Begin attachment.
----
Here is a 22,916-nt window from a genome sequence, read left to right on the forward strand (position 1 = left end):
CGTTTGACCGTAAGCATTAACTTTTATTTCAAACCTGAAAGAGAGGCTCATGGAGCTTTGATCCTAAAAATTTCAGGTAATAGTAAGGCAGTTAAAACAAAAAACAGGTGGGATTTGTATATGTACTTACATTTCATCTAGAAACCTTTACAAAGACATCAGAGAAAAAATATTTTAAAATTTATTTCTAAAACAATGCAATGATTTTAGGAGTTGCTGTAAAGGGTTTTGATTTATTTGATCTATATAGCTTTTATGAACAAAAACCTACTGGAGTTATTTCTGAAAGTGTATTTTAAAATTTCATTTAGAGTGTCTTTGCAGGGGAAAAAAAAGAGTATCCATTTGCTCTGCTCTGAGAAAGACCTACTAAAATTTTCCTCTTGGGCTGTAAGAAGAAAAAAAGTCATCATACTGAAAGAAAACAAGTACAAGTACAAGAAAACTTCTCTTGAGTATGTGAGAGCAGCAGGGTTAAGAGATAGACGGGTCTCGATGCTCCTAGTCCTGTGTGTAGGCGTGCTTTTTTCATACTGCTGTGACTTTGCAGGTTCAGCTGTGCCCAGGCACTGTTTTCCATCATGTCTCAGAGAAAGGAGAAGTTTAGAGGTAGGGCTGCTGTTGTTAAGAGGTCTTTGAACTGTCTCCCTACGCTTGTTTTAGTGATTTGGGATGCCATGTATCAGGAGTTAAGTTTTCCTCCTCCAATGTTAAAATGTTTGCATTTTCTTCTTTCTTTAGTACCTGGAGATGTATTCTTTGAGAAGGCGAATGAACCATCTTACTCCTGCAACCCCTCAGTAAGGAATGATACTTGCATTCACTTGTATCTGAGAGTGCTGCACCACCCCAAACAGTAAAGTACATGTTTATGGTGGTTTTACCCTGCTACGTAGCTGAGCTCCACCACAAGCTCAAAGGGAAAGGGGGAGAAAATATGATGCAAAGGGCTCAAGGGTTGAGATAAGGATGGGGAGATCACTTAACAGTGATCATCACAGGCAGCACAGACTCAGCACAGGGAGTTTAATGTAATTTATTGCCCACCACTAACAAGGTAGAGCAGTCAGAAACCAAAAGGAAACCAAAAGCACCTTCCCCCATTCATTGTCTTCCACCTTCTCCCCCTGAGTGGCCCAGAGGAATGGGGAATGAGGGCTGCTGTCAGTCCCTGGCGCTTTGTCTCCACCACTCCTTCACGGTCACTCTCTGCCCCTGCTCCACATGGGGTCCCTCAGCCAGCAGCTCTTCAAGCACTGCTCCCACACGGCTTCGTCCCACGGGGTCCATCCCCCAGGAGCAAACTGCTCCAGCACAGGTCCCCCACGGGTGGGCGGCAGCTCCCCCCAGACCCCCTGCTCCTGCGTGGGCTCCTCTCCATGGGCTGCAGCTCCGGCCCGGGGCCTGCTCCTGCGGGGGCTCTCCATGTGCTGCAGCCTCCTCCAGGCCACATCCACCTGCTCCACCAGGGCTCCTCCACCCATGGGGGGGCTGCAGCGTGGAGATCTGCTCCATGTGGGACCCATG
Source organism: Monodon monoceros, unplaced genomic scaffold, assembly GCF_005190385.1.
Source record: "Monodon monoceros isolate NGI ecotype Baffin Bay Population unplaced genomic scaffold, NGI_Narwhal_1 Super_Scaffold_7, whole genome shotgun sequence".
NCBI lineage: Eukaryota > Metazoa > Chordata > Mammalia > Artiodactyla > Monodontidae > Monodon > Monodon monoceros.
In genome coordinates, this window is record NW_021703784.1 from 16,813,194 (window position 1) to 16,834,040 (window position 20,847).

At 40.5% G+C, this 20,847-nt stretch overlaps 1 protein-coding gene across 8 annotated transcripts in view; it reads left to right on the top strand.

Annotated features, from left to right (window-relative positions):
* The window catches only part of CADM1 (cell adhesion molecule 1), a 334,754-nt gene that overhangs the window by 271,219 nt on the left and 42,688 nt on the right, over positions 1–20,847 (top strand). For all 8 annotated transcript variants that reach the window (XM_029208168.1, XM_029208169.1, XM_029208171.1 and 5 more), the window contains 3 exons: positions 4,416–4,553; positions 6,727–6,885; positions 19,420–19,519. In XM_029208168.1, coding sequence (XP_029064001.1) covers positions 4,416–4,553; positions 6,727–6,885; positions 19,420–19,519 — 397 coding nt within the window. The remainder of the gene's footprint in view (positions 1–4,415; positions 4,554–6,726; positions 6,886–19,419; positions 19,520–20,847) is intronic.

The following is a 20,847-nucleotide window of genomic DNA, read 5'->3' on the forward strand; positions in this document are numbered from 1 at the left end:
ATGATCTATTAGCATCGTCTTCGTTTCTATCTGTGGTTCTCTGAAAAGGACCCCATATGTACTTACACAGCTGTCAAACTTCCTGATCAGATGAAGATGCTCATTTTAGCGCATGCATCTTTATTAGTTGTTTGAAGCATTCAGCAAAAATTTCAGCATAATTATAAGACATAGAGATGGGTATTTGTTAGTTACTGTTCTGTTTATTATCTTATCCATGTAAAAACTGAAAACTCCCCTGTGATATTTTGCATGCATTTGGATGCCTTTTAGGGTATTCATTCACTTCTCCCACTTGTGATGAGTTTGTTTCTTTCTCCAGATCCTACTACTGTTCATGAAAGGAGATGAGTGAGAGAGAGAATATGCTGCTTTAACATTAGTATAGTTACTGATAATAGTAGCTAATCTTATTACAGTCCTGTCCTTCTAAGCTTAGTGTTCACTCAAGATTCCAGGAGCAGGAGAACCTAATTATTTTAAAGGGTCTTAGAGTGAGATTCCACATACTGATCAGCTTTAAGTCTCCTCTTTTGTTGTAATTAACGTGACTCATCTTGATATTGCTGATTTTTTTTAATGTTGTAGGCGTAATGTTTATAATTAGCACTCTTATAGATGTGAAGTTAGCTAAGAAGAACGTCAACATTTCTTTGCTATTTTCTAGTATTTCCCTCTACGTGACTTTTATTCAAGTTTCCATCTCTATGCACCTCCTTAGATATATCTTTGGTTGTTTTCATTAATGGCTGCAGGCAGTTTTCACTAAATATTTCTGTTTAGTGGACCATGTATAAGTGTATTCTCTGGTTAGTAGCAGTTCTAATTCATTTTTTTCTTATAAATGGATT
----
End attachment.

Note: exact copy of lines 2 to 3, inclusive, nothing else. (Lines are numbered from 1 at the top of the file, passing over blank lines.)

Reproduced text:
CGTTTGACCGTAAGCATTAACTTTTATTTCAAACCTGAAAGAGAGGCTCATGGAGCTTTGATCCTAAAAATTTCAGGTAATAGTAAGGCAGTTAAAACAAAAAACAGGTGGGATTTGTATATGTACTTACATTTCATCTAGAAACCTTTACAAAGACATCAGAGAAAAAATATTTTAAAATTTATTTCTAAAACAATGCAATGATTTTAGGAGTTGCTGTAAAGGGTTTTGATTTATTTGATCTATATAGCTTTTATGAACAAAAACCTACTGGAGTTATTTCTGAAAGTGTATTTTAAAATTTCATTTAGAGTGTCTTTGCAGGGGAAAAAAAAGAGTATCCATTTGCTCTGCTCTGAGAAAGACCTACTAAAATTTTCCTCTTGGGCTGTAAGAAGAAAAAAAGTCATCATACTGAAAGAAAACAAGTACAAGTACAAGAAAACTTCTCTTGAGTATGTGAGAGCAGCAGGGTTAAGAGATAGACGGGTCTCGATGCTCCTAGTCCTGTGTGTAGGCGTGCTTTTTTCATACTGCTGTGACTTTGCAGGTTCAGCTGTGCCCAGGCACTGTTTTCCATCATGTCTCAGAGAAAGGAGAAGTTTAGAGGTAGGGCTGCTGTTGTTAAGAGGTCTTTGAACTGTCTCCCTACGCTTGTTTTAGTGATTTGGGATGCCATGTATCAGGAGTTAAGTTTTCCTCCTCCAATGTTAAAATGTTTGCATTTTCTTCTTTCTTTAGTACCTGGAGATGTATTCTTTGAGAAGGCGAATGAACCATCTTACTCCTGCAACCCCTCAGTAAGGAATGATACTTGCATTCACTTGTATCTGAGAGTGCTGCACCACCCCAAACAGTAAAGTACATGTTTATGGTGGTTTTACCCTGCTACGTAGCTGAGCTCCACCACAAGCTCAAAGGGAAAGGGGGAGAAAATATGATGCAAAGGGCTCAAGGGTTGAGATAAGGATGGGGAGATCACTTAACAGTGATCATCACAGGCAGCACAGACTCAGCACAGGGAGTTTAATGTAATTTATTGCCCACCACTAACAAGGTAGAGCAGTCAGAAACCAAAAGGAAACCAAAAGCACCTTCCCCCATTCATTGTCTTCCACCTTCTCCCCCTGAGTGGCCCAGAGGAATGGGGAATGAGGGCTGCTGTCAGTCCCTGGCGCTTTGTCTCCACCACTCCTTCACGGTCACTCTCTGCCCCTGCTCCACATGGGGTCCCTCAGCCAGCAGCTCTTCAAGCACTGCTCCCACACGGCTTCGTCCCACGGGGTCCATCCCCCAGGAGCAAACTGCTCCAGCACAGGTCCCCCACGGGTGGGCGGCAGCTCCCCCCAGACCCCCTGCTCCTGCGTGGGCTCCTCTCCATGGGCTGCAGCTCCGGCCCGGGGCCTGCTCCTGCGGGGGCTCTCCATGTGCTGCAGCCTCCTCCAGGCCACATCCACCTGCTCCACCAGGGCTCCTCCACCCATGGGGGGGCTGCAGCGTGGAGATCTGCTCCATGTGGGACCCATG
Source organism: Monodon monoceros, unplaced genomic scaffold, assembly GCF_005190385.1.